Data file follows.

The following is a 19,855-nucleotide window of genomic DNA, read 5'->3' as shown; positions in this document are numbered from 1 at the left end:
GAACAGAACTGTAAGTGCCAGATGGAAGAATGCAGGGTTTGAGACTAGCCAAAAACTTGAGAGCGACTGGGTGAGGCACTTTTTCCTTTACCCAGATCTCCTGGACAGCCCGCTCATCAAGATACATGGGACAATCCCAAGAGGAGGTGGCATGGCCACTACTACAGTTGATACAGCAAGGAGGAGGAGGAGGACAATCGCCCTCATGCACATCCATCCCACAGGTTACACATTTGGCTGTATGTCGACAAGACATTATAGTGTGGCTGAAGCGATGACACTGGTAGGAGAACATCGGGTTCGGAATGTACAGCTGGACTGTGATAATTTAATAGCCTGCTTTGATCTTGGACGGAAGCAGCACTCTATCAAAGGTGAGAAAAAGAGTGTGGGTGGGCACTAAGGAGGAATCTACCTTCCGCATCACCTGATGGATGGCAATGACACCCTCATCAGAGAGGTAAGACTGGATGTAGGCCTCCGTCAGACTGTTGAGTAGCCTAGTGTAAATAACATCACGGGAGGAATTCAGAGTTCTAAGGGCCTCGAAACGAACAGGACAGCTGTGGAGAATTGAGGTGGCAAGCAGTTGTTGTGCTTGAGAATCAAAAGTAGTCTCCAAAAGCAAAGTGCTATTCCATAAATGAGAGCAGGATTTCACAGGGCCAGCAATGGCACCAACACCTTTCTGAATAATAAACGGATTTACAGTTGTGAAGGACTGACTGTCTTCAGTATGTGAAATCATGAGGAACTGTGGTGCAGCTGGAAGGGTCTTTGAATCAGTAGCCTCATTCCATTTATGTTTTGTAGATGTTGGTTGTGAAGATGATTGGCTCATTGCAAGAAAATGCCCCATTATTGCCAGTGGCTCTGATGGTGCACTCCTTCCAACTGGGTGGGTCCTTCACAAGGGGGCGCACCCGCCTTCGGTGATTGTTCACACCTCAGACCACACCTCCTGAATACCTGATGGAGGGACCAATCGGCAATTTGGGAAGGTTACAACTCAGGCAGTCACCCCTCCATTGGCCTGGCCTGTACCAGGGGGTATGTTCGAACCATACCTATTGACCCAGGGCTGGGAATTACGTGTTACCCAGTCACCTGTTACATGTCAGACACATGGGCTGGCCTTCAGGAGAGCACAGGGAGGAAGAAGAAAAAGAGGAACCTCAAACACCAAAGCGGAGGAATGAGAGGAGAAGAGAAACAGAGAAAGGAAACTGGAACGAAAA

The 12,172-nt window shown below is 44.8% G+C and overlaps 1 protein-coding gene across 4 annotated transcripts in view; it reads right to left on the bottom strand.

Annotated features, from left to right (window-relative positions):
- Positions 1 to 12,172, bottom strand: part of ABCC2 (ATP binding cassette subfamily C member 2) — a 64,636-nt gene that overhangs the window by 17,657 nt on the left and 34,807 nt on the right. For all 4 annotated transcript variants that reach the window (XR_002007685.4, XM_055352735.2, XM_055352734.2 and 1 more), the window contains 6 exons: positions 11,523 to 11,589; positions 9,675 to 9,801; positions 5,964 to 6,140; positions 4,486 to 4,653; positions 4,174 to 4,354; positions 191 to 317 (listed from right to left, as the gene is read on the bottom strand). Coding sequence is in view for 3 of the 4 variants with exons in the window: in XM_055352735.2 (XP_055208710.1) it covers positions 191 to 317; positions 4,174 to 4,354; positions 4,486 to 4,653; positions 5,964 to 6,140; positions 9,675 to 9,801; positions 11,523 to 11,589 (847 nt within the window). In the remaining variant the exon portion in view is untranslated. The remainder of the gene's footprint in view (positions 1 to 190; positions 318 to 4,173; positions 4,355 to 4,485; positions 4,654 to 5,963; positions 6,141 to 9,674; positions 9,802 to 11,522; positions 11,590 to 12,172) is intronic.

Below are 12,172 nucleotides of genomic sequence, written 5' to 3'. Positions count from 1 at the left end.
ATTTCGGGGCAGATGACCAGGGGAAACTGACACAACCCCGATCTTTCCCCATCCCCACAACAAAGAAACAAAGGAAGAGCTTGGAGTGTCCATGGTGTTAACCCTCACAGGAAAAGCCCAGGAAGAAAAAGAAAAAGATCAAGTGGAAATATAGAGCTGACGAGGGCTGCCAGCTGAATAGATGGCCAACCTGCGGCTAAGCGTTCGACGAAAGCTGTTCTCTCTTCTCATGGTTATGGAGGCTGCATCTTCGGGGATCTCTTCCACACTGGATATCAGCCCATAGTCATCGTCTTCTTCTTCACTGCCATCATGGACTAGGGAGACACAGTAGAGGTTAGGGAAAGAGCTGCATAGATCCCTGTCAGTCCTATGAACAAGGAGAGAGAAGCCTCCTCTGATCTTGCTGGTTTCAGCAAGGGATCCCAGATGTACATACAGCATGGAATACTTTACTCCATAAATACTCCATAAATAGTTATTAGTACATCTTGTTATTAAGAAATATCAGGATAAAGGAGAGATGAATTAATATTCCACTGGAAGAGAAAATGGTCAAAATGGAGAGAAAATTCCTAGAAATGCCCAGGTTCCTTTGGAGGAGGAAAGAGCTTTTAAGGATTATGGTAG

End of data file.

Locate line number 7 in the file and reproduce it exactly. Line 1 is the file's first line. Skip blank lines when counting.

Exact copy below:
ATTTCGGGGCAGATGACCAGGGGAAACTGACACAACCCCGATCTTTCCCCATCCCCACAACAAAGAAACAAAGGAAGAGCTTGGAGTGTCCATGGTGTTAACCCTCACAGGAAAAGCCCAGGAAGAAAAAGAAAAAGATCAAGTGGAAATATAGAGCTGACGAGGGCTGCCAGCTGAATAGATGGCCAACCTGCGGCTAAGCGTTCGACGAAAGCTGTTCTCTCTTCTCATGGTTATGGAGGCTGCATCTTCGGGGATCTCTTCCACACTGGATATCAGCCCATAGTCATCGTCTTCTTCTTCACTGCCATCATGGACTAGGGAGACACAGTAGAGGTTAGGGAAAGAGCTGCATAGATCCCTGTCAGTCCTATGAACAAGGAGAGAGAAGCCTCCTCTGATCTTGCTGGTTTCAGCAAGGGATCCCAGATGTACATACAGCATGGAATACTTTACTCCATAAATACTCCATAAATAGTTATTAGTACATCTTGTTATTAAGAAATATCAGGATAAAGGAGAGATGAATTAATATTCCACTGGAAGAGAAAATGGTCAAAATGGAGAGAAAATTCCTAGAAATGCCCAGGTTCCTTTGGAGGAGGAAAGAGCTTTTAAGGATTATGGTAG